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The Editing Hour: Creative vs Academic Writing

When editing and critiquing submissions, the academic in me wants to copyedit every sentence until it’s grammatically and typographically perfect. That means, if I’m following the Chicago Manual of Style, I may want to add a comma before “and” in a series: “I love ice cream, cake, and pies.” Or I may want to make sure my coordinating conjunctions always follow a comma and never begin a sentence: “The cake was delicious, but the pie was not.”

(In fact, let me pause here to give you a quick lesson on commas and coordinating conjunctions since so many writers use them incorrectly. A coordinating conjunction is a word that connects two complete clauses. They are: for, and, nor, but, or, yet, and so (FANBOYS). When using “and” to connect a complete clause with an incomplete clause, you do NOT need a comma: “I love to eat chocolate cake and pumpkin pie with whipped cream on top.” You DO need a comma when a second subject is introduced, creating two complete clauses: “I love to eat chocolate cake, and I love to eat pumpkin pie with whipped cream on top.” You also do not need a comma before “because,” another common mistake I see: “I love Ben & Jerry’s Vanilla Heath Bar Crunch ice cream because it has English toffee in it.” Now that I’ve strayed off into the Grammar Lesson Woods, let me return to Creative Writing Avenue.)

In creative writing, and that includes fiction, memoirs, and narrative nonfiction, you do NOT need to follow all these rules. For example, whether you choose to put a comma before “and” in a series in your book is your choice. And if you want to begin a sentence with a coordinating conjunction, like I just did, you can. Or if you want to delete commas before coordinating conjunctions so you can speed the pace of the narrative, you can. You don’t want your grammar and punctuation to be so incorrect it’s distracting to the story. But it does NOT have to be academically correct. You can begin a sentence with “but,” indent every sentence in a paragraph, capitalize words that aren’t normally capitalized, and delete quotation marks from dialogue. Just make sure you’re doing it consciously, not accidentally, and that you know why you’re doing it and what affect it has on the narrative.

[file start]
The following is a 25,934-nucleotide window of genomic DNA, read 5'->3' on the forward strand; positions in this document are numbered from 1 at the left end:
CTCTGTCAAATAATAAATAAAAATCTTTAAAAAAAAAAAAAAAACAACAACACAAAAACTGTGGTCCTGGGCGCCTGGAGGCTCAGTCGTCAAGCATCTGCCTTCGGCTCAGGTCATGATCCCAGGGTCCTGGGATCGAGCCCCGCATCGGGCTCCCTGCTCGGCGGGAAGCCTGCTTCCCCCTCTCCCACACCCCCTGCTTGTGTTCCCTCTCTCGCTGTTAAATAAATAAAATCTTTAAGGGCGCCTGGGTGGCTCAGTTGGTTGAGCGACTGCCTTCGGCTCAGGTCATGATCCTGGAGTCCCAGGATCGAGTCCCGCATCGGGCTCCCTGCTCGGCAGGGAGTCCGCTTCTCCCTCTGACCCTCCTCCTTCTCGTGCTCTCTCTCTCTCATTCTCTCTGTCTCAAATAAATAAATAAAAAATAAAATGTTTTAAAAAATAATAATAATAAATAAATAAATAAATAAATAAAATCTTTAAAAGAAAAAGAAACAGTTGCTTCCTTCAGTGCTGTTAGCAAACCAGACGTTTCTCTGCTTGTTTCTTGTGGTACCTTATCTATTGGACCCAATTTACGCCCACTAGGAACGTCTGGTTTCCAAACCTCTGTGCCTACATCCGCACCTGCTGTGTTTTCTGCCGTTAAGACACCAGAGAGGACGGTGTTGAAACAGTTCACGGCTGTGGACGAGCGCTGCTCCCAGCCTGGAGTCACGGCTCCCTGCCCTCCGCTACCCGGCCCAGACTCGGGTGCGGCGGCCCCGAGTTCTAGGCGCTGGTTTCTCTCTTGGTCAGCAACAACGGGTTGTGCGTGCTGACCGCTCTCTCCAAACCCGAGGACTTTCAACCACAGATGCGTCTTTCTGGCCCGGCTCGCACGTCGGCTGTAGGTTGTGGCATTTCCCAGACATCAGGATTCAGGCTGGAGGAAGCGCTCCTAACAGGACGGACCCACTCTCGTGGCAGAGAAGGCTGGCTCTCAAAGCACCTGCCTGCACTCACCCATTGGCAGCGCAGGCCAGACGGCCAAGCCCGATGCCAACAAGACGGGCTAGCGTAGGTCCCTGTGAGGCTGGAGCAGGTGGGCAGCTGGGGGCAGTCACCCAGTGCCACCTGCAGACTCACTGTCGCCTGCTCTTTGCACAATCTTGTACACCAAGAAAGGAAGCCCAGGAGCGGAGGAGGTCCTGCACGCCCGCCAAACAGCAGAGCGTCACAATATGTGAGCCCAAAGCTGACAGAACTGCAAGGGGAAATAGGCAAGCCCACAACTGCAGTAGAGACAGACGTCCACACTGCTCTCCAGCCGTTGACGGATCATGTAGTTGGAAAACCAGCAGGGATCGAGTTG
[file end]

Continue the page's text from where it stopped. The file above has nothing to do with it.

What about you? Do you tend to write all perfect CMS-style or a little looser, with her own rulz of spelling, grammar and punctuation?

6 comments to The Editing Hour: Creative vs Academic Writing

  • Depends. If I'm in 3rd person, I tend to write more "correctly," but if I'm in 1st person (stronger protag voice) then I let it go looser, more natural to how the character would think/speak.

    Always always always my #1 rule is: Is this clear and does it convey the right meaning? That to me is more important than grammar — BUT grammar tends to convey things most clearly. 😛

  • Thanks for the pointers. I am a professional planner. That means I put things in order. (I want to put a comma after means). When it comes to writing, I just do the best I can. It is amazing that I have a running blog that people read.

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